Bluebells, Gnatcatchers, and the Nature of God

Because I teach, I'm occasionally called upon to explain things to people.  Students, mostly, but not always the ones in my classes. Recently, I've been engaging in one of my periodic discussions of natural history, a subject in which I am 100% professionally unqualified to teach, but in which I have done more than a little independent study, particularly on the subject of evolution.

I'm for it, by the way.

Not all the students I'm discussing the subject with are so happy with it, however, and one in particular is so determined to stick with creationism (though I think he's actually calling his version "intelligent design") that he pulled out an assertion I hadn't actually seen used in an argument before, though I'd read of its use in past arguments: that the light of the stars we measure at millions of light-years away was actually created not by the stars, but by a much more recent Creator--and was created in transit, so to speak, so that it only APPEARS to come from the distant stars.

Aside from calling into question the morality of a Creator who would violate natural law in order to bear false witness (and make the evidence of the universe deny His very existence), the main thing this behavior would do is destroy all science.  If you can't count on natural laws to be true at all times and places, science, mathematics, and even logic become impossible, and we're literally unable to know anything about the universe other than the most basic Cogito ergo sum solipsism. 

This, to me, is a far more terrifying idea than the possibility that I might share DNA with a lamprey, but I suppose if you insist on seeing the universe reflected in the glass of the Bible, rather than directly, the universe is likely to be bent in some pretty terrifying directions to see it in the Bible's funhouse mirror.

But on my trip along the Rapidan River today, there were blue-gray gnatcatchers buzzing in the trees, and late Virginia bluebells were blooming beside the path, and I began thinking about how they got there.  Obviously, random mutation over an enormous length of time would be one method, but it's not one that satisfies everyone. If you believe in the funhouse mirror's accuracy, they got there because God, in one of the tiny increments of his ineffable plan, determined that the six blossoms to the left of the path in the shadow of the hickory tree had to be there, as did the fourteen blossoms to the left of the path, but in the shadow of the larger tulip poplar, not to mention the fifteen blossoms that lay in the patch of sunlight between the shadows of the two tree trunks, not to mention the seventy-eight bluebells on the RIGHT side of the path, the miscellaneous weeds that grow among them, the trees themselves, and the assorted invertebrates, microorganisms, and fungi that lie unseen beneath the bluebells. And that doesn't even count the bluebells elsewhere along the river, in other parts of Virginia, or in the rest of the world.  Not to mention all the big stuff like keeping the gravitational constant of the universe steady, keeping planets in their course, and listening to the prayers of all the beings in the universe that want Him to take care of something.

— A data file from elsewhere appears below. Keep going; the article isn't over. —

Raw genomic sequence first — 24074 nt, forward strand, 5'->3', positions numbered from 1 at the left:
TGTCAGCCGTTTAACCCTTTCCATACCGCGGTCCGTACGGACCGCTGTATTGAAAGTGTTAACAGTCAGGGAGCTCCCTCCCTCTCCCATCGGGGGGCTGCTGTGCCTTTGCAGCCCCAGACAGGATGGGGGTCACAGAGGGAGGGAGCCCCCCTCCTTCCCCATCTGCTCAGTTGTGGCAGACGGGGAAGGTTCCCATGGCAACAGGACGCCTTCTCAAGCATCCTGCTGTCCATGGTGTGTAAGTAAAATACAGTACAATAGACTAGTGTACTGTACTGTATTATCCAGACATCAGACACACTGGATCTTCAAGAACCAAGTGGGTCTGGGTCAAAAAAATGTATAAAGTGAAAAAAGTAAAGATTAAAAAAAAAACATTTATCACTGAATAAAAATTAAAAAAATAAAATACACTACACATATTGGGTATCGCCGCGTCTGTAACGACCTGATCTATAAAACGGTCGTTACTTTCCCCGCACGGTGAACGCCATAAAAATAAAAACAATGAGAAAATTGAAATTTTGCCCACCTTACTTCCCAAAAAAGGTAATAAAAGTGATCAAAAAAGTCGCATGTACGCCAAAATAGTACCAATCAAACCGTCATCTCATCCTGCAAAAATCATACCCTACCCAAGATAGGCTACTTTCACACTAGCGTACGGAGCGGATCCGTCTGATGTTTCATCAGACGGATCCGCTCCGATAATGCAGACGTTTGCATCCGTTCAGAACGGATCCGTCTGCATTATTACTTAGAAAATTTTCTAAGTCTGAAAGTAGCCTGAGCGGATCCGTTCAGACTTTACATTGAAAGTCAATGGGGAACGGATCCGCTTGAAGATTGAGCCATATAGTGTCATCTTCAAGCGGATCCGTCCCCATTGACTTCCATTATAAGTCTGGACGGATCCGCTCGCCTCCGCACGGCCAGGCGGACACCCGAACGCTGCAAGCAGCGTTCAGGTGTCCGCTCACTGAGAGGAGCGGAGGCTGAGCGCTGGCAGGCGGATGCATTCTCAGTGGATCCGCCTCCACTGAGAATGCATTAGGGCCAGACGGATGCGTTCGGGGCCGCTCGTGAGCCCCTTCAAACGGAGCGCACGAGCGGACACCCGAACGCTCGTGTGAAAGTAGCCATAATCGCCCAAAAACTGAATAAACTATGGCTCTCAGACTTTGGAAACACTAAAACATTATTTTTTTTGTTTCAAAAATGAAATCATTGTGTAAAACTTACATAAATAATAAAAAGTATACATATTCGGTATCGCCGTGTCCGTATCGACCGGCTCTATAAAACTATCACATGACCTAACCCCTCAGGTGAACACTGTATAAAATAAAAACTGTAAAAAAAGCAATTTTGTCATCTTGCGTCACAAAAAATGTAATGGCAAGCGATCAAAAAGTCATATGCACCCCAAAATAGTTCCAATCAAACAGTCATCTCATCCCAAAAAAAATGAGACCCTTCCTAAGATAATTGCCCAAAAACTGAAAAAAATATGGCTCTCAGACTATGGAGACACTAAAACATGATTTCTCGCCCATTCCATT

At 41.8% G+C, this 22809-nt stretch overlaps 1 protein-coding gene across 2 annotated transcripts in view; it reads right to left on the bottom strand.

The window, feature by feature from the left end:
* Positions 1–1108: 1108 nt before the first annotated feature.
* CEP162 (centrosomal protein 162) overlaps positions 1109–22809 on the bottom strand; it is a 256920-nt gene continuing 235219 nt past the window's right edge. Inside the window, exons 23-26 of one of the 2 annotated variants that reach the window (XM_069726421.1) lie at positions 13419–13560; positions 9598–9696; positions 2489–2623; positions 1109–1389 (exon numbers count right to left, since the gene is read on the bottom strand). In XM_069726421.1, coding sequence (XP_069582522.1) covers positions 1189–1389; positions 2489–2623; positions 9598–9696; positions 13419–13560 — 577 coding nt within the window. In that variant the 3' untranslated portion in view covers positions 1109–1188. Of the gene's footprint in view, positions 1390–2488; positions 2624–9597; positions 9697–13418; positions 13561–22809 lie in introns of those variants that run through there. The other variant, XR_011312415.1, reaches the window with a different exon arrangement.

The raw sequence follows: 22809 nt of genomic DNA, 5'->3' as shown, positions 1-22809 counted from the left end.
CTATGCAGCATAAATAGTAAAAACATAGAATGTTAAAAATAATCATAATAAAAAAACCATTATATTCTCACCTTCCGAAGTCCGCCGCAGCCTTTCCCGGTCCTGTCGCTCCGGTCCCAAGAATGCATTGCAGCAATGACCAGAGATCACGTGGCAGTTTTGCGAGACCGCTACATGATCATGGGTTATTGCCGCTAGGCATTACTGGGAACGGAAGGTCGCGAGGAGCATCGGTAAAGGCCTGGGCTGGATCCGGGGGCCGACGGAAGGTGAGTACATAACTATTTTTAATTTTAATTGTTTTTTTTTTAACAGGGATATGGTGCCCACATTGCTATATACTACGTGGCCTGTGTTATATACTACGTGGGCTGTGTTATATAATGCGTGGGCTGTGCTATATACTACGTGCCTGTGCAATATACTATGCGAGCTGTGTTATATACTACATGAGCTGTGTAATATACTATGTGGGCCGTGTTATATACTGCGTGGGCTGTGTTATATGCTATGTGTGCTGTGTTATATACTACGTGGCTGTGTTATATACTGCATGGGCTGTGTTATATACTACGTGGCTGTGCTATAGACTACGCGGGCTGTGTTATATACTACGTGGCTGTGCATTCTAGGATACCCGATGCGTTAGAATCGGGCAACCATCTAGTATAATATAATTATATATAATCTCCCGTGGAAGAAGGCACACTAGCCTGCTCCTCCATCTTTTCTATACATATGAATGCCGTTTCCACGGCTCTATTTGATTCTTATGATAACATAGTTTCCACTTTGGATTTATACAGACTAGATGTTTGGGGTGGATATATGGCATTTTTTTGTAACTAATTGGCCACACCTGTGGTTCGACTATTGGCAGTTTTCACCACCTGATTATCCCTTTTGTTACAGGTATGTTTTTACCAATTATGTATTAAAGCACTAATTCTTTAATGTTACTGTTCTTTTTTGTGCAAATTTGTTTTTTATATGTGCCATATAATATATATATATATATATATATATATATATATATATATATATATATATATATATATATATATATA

If nothing else, it seems as though the God who has to specially create everything that ever was, is, and will be would wake up every morning in a prodigiously grumpy mood considering all the stuff on His to-do list.  And since He's omniscient, He would know every night before bed exactly what He'd have to put up with the next day.

So I began to consider: wouldn't God create a universe where He could be surprised?

I'm sure that if God were to sit down and plan a bluebell, or a gnatcatcher, He would doubtless be enormously pleased by the way in which His creation came into being.  The violet-blue shade of the flowers, or the bright eye-ring and white tail feathers of the bird give such pleasure to me, I can't imagine how they could do less for their Creator.  They're beautiful, they hold their spots in the ecology well, and they reproduce successfully.  Bully for them.

But if He knew how they were going to turn out--perfectly according to plan, just like everything else He created--would His pleasure in them be greater or less than if He did not?  If just saying "Let there be bluebells" is all it takes to get a perfect set of bluebells, why bother saying it?  God already knows exactly what they'd be like and how they'd fit into the universe.  Bringing them into being isn't really necessary--it's just gilding the lily, so to speak.

So  is it that hard to imagine that God might set up a universe with only a few predetermined elements--the number one, the speed of light, the law of entropy, and a few other items--and then turn it loose to see what happened?  He's omnipotent, after all; He could create a universe where He didn't know how it was all going to turn out--where His omniscience would not apply.

If God were walking down the path alongside the Rapidan and had never seen a bluebell before, what mighty delight, what rapture, what ineffable joy He would know when first He came across one.

Sort of the same way we take delight in our children when they do something we have not taught them.

I think such a God and I would find quite a lot to talk about on a riverside walk.  And I have no doubt that He'd make the best possible companion along the way.

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This page contains a single entry by Peter Cashwell published on April 17, 2009 5:03 PM.

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